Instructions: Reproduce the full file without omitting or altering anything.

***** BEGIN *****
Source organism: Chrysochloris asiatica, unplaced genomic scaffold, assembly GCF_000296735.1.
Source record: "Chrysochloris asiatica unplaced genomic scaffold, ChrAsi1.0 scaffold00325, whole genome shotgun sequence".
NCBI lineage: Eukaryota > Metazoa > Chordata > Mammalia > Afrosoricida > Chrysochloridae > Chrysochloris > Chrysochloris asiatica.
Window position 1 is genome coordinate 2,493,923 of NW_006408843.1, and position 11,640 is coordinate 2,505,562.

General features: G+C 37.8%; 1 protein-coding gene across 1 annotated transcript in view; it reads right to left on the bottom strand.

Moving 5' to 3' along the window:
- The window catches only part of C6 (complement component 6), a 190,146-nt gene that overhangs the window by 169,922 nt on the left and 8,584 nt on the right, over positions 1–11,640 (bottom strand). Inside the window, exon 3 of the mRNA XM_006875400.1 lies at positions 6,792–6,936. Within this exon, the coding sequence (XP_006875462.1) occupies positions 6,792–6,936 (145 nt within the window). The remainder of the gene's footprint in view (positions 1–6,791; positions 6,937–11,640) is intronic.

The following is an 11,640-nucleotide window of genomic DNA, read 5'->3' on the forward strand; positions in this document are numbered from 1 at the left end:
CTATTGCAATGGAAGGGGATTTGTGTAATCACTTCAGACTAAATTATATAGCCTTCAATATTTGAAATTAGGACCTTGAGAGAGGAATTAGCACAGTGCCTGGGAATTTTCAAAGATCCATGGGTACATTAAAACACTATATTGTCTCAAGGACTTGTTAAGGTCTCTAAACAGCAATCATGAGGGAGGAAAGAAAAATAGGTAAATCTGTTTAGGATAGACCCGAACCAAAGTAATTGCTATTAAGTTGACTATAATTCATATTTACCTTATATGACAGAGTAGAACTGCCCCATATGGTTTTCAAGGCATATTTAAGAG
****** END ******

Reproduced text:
Source organism: Chrysochloris asiatica, unplaced genomic scaffold, assembly GCF_000296735.1.
Source record: "Chrysochloris asiatica unplaced genomic scaffold, ChrAsi1.0 scaffold00325, whole genome shotgun sequence".
NCBI lineage: Eukaryota > Metazoa > Chordata > Mammalia > Afrosoricida > Chrysochloridae > Chrysochloris > Chrysochloris asiatica.
Window position 1 is genome coordinate 2,493,923 of NW_006408843.1, and position 11,640 is coordinate 2,505,562.

General features: G+C 37.8%; 1 protein-coding gene across 1 annotated transcript in view; it reads right to left on the bottom strand.

Moving 5' to 3' along the window:
- The window catches only part of C6 (complement component 6), a 190,146-nt gene that overhangs the window by 169,922 nt on the left and 8,584 nt on the right, over positions 1–11,640 (bottom strand). Inside the window, exon 3 of the mRNA XM_006875400.1 lies at positions 6,792–6,936. Within this exon, the coding sequence (XP_006875462.1) occupies positions 6,792–6,936 (145 nt within the window). The remainder of the gene's footprint in view (positions 1–6,791; positions 6,937–11,640) is intronic.

The following is an 11,640-nucleotide window of genomic DNA, read 5'->3' on the forward strand; positions in this document are numbered from 1 at the left end:
CTATTGCAATGGAAGGGGATTTGTGTAATCACTTCAGACTAAATTATATAGCCTTCAATATTTGAAATTAGGACCTTGAGAGAGGAATTAGCACAGTGCCTGGGAATTTTCAAAGATCCATGGGTACATTAAAACACTATATTGTCTCAAGGACTTGTTAAGGTCTCTAAACAGCAATCATGAGGGAGGAAAGAAAAATAGGTAAATCTGTTTAGGATAGACCCGAACCAAAGTAATTGCTATTAAGTTGACTATAATTCATATTTACCTTATATGACAGAGTAGAACTGCCCCATATGGTTTTCAAGGCATATTTAAGAG